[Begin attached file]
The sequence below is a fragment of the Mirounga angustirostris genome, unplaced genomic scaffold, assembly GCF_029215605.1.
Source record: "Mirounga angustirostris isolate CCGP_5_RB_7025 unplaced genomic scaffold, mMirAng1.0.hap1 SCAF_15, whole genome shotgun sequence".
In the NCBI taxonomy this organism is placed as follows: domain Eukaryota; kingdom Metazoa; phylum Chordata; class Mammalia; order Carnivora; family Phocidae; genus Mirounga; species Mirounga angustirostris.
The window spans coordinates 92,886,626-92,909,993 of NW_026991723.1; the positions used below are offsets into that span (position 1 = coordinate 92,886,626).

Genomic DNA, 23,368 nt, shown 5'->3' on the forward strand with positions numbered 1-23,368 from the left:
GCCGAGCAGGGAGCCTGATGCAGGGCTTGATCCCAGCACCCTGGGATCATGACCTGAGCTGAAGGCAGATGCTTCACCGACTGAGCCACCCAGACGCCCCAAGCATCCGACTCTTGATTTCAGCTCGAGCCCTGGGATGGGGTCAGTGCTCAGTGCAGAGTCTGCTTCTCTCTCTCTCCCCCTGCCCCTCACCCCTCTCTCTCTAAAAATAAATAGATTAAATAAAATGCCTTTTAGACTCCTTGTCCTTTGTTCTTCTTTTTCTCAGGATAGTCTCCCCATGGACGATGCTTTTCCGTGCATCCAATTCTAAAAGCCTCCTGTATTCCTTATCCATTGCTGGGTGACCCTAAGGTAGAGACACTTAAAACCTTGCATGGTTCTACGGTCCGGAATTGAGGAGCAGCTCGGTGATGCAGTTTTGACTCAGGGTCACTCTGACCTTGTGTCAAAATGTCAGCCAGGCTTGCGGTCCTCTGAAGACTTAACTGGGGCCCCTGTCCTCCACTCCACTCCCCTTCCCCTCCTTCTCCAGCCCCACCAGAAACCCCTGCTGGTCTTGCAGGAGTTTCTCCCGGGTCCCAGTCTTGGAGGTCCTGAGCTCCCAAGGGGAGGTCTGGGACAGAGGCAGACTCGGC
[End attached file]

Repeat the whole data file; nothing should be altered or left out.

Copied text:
The sequence below is a fragment of the Mirounga angustirostris genome, unplaced genomic scaffold, assembly GCF_029215605.1.
Source record: "Mirounga angustirostris isolate CCGP_5_RB_7025 unplaced genomic scaffold, mMirAng1.0.hap1 SCAF_15, whole genome shotgun sequence".
In the NCBI taxonomy this organism is placed as follows: domain Eukaryota; kingdom Metazoa; phylum Chordata; class Mammalia; order Carnivora; family Phocidae; genus Mirounga; species Mirounga angustirostris.
The window spans coordinates 92,886,626-92,909,993 of NW_026991723.1; the positions used below are offsets into that span (position 1 = coordinate 92,886,626).

Genomic DNA, 23,368 nt, shown 5'->3' on the forward strand with positions numbered 1-23,368 from the left:
GCCGAGCAGGGAGCCTGATGCAGGGCTTGATCCCAGCACCCTGGGATCATGACCTGAGCTGAAGGCAGATGCTTCACCGACTGAGCCACCCAGACGCCCCAAGCATCCGACTCTTGATTTCAGCTCGAGCCCTGGGATGGGGTCAGTGCTCAGTGCAGAGTCTGCTTCTCTCTCTCTCCCCCTGCCCCTCACCCCTCTCTCTCTAAAAATAAATAGATTAAATAAAATGCCTTTTAGACTCCTTGTCCTTTGTTCTTCTTTTTCTCAGGATAGTCTCCCCATGGACGATGCTTTTCCGTGCATCCAATTCTAAAAGCCTCCTGTATTCCTTATCCATTGCTGGGTGACCCTAAGGTAGAGACACTTAAAACCTTGCATGGTTCTACGGTCCGGAATTGAGGAGCAGCTCGGTGATGCAGTTTTGACTCAGGGTCACTCTGACCTTGTGTCAAAATGTCAGCCAGGCTTGCGGTCCTCTGAAGACTTAACTGGGGCCCCTGTCCTCCACTCCACTCCCCTTCCCCTCCTTCTCCAGCCCCACCAGAAACCCCTGCTGGTCTTGCAGGAGTTTCTCCCGGGTCCCAGTCTTGGAGGTCCTGAGCTCCCAAGGGGAGGTCTGGGACAGAGGCAGACTCGGC